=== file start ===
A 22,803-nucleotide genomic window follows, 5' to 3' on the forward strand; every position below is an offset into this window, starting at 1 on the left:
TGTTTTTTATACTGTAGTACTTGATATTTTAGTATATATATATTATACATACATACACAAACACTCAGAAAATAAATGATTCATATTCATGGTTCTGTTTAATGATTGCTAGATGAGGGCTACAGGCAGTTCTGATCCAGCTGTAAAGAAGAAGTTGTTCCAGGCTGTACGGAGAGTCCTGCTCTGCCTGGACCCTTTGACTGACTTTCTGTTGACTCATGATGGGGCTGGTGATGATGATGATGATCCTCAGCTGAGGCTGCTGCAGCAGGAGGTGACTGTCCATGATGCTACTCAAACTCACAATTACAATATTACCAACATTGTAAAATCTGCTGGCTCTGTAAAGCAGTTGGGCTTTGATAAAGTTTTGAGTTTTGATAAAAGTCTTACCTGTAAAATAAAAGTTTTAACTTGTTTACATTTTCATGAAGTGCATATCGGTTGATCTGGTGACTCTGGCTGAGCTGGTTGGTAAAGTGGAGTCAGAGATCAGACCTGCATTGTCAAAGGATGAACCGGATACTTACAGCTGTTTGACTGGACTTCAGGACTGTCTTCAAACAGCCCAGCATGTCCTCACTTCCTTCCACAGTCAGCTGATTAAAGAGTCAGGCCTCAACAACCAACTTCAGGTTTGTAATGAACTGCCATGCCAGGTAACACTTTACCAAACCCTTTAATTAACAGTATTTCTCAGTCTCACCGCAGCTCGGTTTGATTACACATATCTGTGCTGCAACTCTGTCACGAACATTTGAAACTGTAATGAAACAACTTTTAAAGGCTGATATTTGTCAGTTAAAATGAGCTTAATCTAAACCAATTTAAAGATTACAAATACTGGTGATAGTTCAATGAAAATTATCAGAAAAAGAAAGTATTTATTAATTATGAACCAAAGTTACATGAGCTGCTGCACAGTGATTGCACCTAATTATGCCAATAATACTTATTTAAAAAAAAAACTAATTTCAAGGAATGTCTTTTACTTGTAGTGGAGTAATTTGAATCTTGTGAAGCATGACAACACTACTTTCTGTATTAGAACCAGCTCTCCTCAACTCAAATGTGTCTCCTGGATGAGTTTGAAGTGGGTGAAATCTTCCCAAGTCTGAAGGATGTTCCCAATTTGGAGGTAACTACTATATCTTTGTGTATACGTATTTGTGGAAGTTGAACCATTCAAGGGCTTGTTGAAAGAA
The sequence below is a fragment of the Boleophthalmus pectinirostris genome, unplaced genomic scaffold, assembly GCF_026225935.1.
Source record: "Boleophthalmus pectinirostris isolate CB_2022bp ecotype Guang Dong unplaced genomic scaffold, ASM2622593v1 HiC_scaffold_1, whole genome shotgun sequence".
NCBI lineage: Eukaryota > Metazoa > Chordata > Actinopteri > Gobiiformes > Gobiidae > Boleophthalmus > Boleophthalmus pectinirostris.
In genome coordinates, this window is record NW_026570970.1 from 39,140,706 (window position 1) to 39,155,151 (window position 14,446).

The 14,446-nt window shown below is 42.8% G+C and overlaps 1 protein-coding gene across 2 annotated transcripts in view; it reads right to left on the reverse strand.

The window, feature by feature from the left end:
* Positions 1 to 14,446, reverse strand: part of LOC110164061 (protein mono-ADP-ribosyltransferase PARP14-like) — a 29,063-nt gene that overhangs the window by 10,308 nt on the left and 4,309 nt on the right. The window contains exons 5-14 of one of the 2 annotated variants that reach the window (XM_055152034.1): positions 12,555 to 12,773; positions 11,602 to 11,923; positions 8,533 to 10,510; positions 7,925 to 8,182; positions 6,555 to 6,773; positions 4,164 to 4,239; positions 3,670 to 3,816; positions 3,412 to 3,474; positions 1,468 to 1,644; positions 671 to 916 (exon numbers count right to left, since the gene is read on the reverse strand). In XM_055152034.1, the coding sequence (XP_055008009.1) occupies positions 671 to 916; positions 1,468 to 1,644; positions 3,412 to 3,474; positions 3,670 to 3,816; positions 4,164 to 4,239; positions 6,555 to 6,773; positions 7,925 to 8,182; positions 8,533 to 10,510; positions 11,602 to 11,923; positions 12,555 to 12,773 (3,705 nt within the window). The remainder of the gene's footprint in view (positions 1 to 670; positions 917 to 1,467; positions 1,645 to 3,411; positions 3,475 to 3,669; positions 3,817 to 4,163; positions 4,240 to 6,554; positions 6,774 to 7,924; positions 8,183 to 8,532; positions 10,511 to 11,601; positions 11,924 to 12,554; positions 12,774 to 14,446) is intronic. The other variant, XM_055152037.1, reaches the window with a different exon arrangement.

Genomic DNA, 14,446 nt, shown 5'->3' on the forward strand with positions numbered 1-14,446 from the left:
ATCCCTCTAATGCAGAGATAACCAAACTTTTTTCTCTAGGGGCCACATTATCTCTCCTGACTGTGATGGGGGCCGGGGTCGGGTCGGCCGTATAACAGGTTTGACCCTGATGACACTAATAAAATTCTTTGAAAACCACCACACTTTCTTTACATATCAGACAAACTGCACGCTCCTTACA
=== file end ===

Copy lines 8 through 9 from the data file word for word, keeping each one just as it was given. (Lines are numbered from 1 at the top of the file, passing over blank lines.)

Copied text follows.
The window, feature by feature from the left end:
* Positions 1 to 14,446, reverse strand: part of LOC110164061 (protein mono-ADP-ribosyltransferase PARP14-like) — a 29,063-nt gene that overhangs the window by 10,308 nt on the left and 4,309 nt on the right. The window contains exons 5-14 of one of the 2 annotated variants that reach the window (XM_055152034.1): positions 12,555 to 12,773; positions 11,602 to 11,923; positions 8,533 to 10,510; positions 7,925 to 8,182; positions 6,555 to 6,773; positions 4,164 to 4,239; positions 3,670 to 3,816; positions 3,412 to 3,474; positions 1,468 to 1,644; positions 671 to 916 (exon numbers count right to left, since the gene is read on the reverse strand). In XM_055152034.1, the coding sequence (XP_055008009.1) occupies positions 671 to 916; positions 1,468 to 1,644; positions 3,412 to 3,474; positions 3,670 to 3,816; positions 4,164 to 4,239; positions 6,555 to 6,773; positions 7,925 to 8,182; positions 8,533 to 10,510; positions 11,602 to 11,923; positions 12,555 to 12,773 (3,705 nt within the window). The remainder of the gene's footprint in view (positions 1 to 670; positions 917 to 1,467; positions 1,645 to 3,411; positions 3,475 to 3,669; positions 3,817 to 4,163; positions 4,240 to 6,554; positions 6,774 to 7,924; positions 8,183 to 8,532; positions 10,511 to 11,601; positions 11,924 to 12,554; positions 12,774 to 14,446) is intronic. The other variant, XM_055152037.1, reaches the window with a different exon arrangement.